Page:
CHIP MAKERS HAVE THEIR OWN SUPPLY CHAIN CHALLENGES

As the world hungers for more chips, semiconductor manufacturers are facing massive supply chain headaches of their own. The Wall Street Journal recently reported that more than 90 semiconductor factories around the world are expected to start production between 2020 and 2024. Global semiconductor manufacturing equipment sales are expected to exceed $100 billion this year, a monumental leap from just a few years ago. Unfortunately, the demand for chip-producing equipment far exceeds what suppliers can promptly deliver.

Ironically, a lack of chips that are needed to produce the chip-making equipment is pushing lead-times out. Because other supply chain issues are also in play, some machinery that was delivered in just months pre-pandemic are now expected to be delivered 2 to 3 years from the date of order. CEO Peter Wennink of ASML Holdings, a Dutch company that produces leading-edge chip-making equipment, shared that it may be 2025 before the company can produce more tools to meet demand. 8

The war in Ukraine presents another challenge. About half of the world’s semiconductor-grade neon, which is critical for the lasers used to make chips, comes from two Ukrainian companies, Ingas and Cryoin. Remarkably, last year alone, the global demand for this specialized neon exceeded 500 metric tons. Since both companies had to halt production due to the Russian invasion, valid concerns exist regarding the industry’s ability to ramp up semiconductor production to meet demand. 9

In summary, because of a plethora of supply chain disruptions, hopes of the chip shortage ending soon are evaporating. Tom Caulfield, the CEO of GlobalFoundries Inc., a contract chip manufacturer, says, “There’s this wishful thinking that by the end of 2022, supply will be balanced with demand, “I just don’t see it.” 10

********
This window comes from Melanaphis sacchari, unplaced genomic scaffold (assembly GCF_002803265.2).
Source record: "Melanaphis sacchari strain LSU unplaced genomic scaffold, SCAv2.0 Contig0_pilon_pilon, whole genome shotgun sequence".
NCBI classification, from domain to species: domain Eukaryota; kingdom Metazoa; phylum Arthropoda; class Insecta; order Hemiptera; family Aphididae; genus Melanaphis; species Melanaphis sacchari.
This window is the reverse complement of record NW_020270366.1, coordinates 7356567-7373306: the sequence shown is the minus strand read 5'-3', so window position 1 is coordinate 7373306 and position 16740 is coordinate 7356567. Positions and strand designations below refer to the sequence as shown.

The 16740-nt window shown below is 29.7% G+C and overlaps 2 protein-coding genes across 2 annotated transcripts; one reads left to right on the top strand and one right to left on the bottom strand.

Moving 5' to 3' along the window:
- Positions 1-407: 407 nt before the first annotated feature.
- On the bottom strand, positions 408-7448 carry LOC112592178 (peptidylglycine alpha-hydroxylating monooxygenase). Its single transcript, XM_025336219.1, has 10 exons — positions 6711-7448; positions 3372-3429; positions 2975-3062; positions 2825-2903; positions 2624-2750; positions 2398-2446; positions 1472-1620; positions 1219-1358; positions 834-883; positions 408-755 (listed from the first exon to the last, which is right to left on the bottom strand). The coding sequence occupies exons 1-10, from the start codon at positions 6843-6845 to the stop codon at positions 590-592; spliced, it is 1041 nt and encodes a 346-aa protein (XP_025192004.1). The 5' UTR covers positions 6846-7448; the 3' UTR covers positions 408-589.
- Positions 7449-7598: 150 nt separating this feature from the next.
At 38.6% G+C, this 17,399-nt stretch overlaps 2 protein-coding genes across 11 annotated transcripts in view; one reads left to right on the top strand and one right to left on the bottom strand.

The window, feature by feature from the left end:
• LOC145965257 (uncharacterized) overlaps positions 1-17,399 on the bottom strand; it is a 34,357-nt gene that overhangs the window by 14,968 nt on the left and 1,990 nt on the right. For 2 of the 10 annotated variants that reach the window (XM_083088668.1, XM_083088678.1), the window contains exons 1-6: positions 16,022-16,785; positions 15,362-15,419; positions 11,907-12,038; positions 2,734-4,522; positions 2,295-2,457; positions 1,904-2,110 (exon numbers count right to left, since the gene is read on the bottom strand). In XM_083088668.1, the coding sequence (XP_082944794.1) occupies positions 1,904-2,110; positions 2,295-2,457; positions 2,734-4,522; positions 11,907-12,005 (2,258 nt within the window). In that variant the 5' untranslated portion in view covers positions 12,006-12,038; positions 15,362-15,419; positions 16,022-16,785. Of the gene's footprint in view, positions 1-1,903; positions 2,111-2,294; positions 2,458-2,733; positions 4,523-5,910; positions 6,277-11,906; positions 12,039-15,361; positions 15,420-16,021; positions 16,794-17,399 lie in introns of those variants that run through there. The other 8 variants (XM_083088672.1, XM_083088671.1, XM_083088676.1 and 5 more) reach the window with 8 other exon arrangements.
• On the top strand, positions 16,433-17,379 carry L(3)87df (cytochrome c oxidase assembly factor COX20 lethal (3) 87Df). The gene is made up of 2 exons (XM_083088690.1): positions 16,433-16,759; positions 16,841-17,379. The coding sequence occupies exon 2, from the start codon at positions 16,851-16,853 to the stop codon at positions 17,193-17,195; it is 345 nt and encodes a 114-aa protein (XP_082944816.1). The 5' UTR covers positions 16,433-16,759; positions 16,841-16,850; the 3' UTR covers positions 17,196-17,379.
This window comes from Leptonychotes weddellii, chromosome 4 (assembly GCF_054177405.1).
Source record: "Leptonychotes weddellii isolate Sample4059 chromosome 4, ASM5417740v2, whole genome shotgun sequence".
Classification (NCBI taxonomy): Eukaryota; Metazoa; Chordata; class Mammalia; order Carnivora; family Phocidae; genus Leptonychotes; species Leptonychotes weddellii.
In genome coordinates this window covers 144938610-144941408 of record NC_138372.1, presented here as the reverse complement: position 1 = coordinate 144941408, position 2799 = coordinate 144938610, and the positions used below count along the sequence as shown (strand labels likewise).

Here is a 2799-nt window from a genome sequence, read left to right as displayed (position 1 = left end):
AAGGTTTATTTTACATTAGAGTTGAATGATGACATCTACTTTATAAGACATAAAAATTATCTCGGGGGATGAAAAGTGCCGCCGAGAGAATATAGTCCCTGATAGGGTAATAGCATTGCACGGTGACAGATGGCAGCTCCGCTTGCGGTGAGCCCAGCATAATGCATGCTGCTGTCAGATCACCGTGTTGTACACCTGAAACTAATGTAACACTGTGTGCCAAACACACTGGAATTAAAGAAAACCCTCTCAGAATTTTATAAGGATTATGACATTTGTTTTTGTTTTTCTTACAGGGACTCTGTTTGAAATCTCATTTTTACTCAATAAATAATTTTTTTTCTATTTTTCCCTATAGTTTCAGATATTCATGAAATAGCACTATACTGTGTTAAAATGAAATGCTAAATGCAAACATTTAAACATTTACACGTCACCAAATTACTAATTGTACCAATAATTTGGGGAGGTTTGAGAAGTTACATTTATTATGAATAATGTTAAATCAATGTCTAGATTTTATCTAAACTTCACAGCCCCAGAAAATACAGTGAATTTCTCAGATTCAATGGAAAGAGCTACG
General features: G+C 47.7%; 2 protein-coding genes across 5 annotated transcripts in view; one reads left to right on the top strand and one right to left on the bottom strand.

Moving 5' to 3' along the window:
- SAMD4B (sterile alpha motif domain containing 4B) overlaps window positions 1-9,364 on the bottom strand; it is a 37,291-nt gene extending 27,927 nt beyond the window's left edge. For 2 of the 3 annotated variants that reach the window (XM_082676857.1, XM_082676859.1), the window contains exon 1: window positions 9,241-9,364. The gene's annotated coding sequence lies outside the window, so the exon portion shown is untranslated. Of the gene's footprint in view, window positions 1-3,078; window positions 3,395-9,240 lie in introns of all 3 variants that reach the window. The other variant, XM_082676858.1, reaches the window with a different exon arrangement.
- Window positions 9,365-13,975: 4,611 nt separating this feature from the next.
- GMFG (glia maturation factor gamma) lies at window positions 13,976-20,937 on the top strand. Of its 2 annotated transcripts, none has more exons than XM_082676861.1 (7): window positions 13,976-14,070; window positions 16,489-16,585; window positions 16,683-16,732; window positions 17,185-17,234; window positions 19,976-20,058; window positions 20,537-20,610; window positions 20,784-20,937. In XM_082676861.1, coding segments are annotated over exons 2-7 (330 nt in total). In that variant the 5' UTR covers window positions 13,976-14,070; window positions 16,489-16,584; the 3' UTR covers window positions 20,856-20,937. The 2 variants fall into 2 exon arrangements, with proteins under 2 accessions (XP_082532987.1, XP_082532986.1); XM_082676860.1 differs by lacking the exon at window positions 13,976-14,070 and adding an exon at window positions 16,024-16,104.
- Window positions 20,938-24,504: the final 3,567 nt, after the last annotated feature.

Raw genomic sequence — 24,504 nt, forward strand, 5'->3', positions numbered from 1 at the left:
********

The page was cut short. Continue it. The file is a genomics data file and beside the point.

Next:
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Footnotes:
1. Sam Shead, “Chip supply issues are still giving some of the world’s biggest companies a major headache”. May 2, 2022, as published by CNBC.
2. Asa Fitch, “Intel CEO Sees Chip Shortage Lasting Into 2024”, April 28, 2022, as published by The Wall Street Journal.
3. Nicole Goodkind, “Volkswagen is coming for Tesla. Here’s how it plans to dominate the US market”. April 19, 2022, as published by CNN Business.
4. Don Clark, ‘It’s a Roller-Coaster Ride’: Global Chip Shortage Is Making Industries Sweat”. April 15, 2022, as published by The New York Times.
5. Source: IEEE website on the topic of Semiconductors and IoT, as posted by IEEE.
6. Fitch, see footnote 2.
7. Abha Bhattarai, “’Everything is halted’: Shanghai shutdowns are worsening shortages”. April 26, 2022, as published by The Washington Post.
8. Asa Fitch, “Global Chip Shortage’s Latest Worry: Too Few Chips for Chip-Making”, May 3, 2022, as published by The Wall Street Journal.
9. Foley & Lardner, LLP, “Grab Your Popcorn – The Chip Shortage and Other Disruptions Are Expected to Continue into the Near and Medium Term”. April 19, 2022, as published by The National Law Review.
10. Fitch, see footnote 8.